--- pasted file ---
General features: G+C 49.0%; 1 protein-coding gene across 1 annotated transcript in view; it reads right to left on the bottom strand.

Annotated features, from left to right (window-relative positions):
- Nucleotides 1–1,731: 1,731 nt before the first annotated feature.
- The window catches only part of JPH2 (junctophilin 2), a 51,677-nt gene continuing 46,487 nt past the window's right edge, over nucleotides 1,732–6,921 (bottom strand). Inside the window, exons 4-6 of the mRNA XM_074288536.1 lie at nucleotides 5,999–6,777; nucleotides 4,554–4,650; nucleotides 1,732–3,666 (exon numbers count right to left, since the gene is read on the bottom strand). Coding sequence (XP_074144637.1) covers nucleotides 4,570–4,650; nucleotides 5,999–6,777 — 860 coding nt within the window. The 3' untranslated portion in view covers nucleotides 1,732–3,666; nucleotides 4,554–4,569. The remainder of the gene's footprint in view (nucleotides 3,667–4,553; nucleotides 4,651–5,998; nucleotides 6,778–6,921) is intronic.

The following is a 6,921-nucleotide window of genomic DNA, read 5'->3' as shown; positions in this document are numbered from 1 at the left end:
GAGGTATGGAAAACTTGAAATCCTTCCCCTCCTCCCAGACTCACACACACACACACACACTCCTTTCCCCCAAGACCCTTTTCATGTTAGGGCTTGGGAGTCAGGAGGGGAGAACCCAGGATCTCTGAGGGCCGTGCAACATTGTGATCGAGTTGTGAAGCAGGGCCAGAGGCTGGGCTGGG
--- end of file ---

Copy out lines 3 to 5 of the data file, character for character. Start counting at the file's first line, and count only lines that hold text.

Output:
- Nucleotides 1–1,731: 1,731 nt before the first annotated feature.
- The window catches only part of JPH2 (junctophilin 2), a 51,677-nt gene continuing 46,487 nt past the window's right edge, over nucleotides 1,732–6,921 (bottom strand). Inside the window, exons 4-6 of the mRNA XM_074288536.1 lie at nucleotides 5,999–6,777; nucleotides 4,554–4,650; nucleotides 1,732–3,666 (exon numbers count right to left, since the gene is read on the bottom strand). Coding sequence (XP_074144637.1) covers nucleotides 4,570–4,650; nucleotides 5,999–6,777 — 860 coding nt within the window. The 3' untranslated portion in view covers nucleotides 1,732–3,666; nucleotides 4,554–4,569. The remainder of the gene's footprint in view (nucleotides 3,667–4,553; nucleotides 4,651–5,998; nucleotides 6,778–6,921) is intronic.

The following is a 6,921-nucleotide window of genomic DNA, read 5'->3' as shown; positions in this document are numbered from 1 at the left end: